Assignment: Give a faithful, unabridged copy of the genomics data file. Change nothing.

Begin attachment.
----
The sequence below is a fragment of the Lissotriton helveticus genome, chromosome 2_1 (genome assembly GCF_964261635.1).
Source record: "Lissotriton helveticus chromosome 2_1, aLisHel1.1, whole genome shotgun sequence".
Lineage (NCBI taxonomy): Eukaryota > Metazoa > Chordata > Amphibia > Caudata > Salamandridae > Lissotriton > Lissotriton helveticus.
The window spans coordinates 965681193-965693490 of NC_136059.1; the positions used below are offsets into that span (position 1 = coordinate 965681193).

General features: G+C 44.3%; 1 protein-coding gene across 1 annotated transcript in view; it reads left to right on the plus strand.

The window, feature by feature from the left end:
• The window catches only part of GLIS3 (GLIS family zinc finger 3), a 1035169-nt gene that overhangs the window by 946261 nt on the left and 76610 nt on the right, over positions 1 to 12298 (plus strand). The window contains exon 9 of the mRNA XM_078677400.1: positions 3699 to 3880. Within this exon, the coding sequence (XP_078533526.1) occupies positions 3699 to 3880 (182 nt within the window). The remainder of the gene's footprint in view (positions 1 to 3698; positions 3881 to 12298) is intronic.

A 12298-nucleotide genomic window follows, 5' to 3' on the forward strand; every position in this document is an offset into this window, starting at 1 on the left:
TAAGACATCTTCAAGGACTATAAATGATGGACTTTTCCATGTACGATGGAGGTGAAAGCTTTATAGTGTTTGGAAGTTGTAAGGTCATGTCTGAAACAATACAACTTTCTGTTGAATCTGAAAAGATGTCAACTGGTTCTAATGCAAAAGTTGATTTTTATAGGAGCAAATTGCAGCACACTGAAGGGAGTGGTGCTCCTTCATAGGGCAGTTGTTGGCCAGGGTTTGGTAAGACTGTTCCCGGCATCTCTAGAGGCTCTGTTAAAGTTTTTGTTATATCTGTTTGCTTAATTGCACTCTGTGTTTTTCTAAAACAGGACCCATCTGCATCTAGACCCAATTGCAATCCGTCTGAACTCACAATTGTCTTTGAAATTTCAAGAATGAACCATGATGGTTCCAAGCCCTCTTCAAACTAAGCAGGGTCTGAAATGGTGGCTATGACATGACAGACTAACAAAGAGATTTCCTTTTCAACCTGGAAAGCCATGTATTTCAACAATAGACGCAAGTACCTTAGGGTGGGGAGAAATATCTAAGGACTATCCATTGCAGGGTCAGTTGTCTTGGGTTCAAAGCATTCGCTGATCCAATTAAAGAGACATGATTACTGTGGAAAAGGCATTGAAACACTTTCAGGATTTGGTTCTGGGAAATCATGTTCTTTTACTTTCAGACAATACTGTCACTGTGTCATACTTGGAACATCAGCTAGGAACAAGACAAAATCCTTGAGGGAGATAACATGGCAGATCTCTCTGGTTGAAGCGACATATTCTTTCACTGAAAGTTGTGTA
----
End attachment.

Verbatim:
The sequence below is a fragment of the Lissotriton helveticus genome, chromosome 2_1 (genome assembly GCF_964261635.1).
Source record: "Lissotriton helveticus chromosome 2_1, aLisHel1.1, whole genome shotgun sequence".
Lineage (NCBI taxonomy): Eukaryota > Metazoa > Chordata > Amphibia > Caudata > Salamandridae > Lissotriton > Lissotriton helveticus.
The window spans coordinates 965681193-965693490 of NC_136059.1; the positions used below are offsets into that span (position 1 = coordinate 965681193).

General features: G+C 44.3%; 1 protein-coding gene across 1 annotated transcript in view; it reads left to right on the plus strand.

The window, feature by feature from the left end:
• The window catches only part of GLIS3 (GLIS family zinc finger 3), a 1035169-nt gene that overhangs the window by 946261 nt on the left and 76610 nt on the right, over positions 1 to 12298 (plus strand). The window contains exon 9 of the mRNA XM_078677400.1: positions 3699 to 3880. Within this exon, the coding sequence (XP_078533526.1) occupies positions 3699 to 3880 (182 nt within the window). The remainder of the gene's footprint in view (positions 1 to 3698; positions 3881 to 12298) is intronic.

A 12298-nucleotide genomic window follows, 5' to 3' on the forward strand; every position in this document is an offset into this window, starting at 1 on the left:
TAAGACATCTTCAAGGACTATAAATGATGGACTTTTCCATGTACGATGGAGGTGAAAGCTTTATAGTGTTTGGAAGTTGTAAGGTCATGTCTGAAACAATACAACTTTCTGTTGAATCTGAAAAGATGTCAACTGGTTCTAATGCAAAAGTTGATTTTTATAGGAGCAAATTGCAGCACACTGAAGGGAGTGGTGCTCCTTCATAGGGCAGTTGTTGGCCAGGGTTTGGTAAGACTGTTCCCGGCATCTCTAGAGGCTCTGTTAAAGTTTTTGTTATATCTGTTTGCTTAATTGCACTCTGTGTTTTTCTAAAACAGGACCCATCTGCATCTAGACCCAATTGCAATCCGTCTGAACTCACAATTGTCTTTGAAATTTCAAGAATGAACCATGATGGTTCCAAGCCCTCTTCAAACTAAGCAGGGTCTGAAATGGTGGCTATGACATGACAGACTAACAAAGAGATTTCCTTTTCAACCTGGAAAGCCATGTATTTCAACAATAGACGCAAGTACCTTAGGGTGGGGAGAAATATCTAAGGACTATCCATTGCAGGGTCAGTTGTCTTGGGTTCAAAGCATTCGCTGATCCAATTAAAGAGACATGATTACTGTGGAAAAGGCATTGAAACACTTTCAGGATTTGGTTCTGGGAAATCATGTTCTTTTACTTTCAGACAATACTGTCACTGTGTCATACTTGGAACATCAGCTAGGAACAAGACAAAATCCTTGAGGGAGATAACATGGCAGATCTCTCTGGTTGAAGCGACATATTCTTTCACTGAAAGTTGTGTA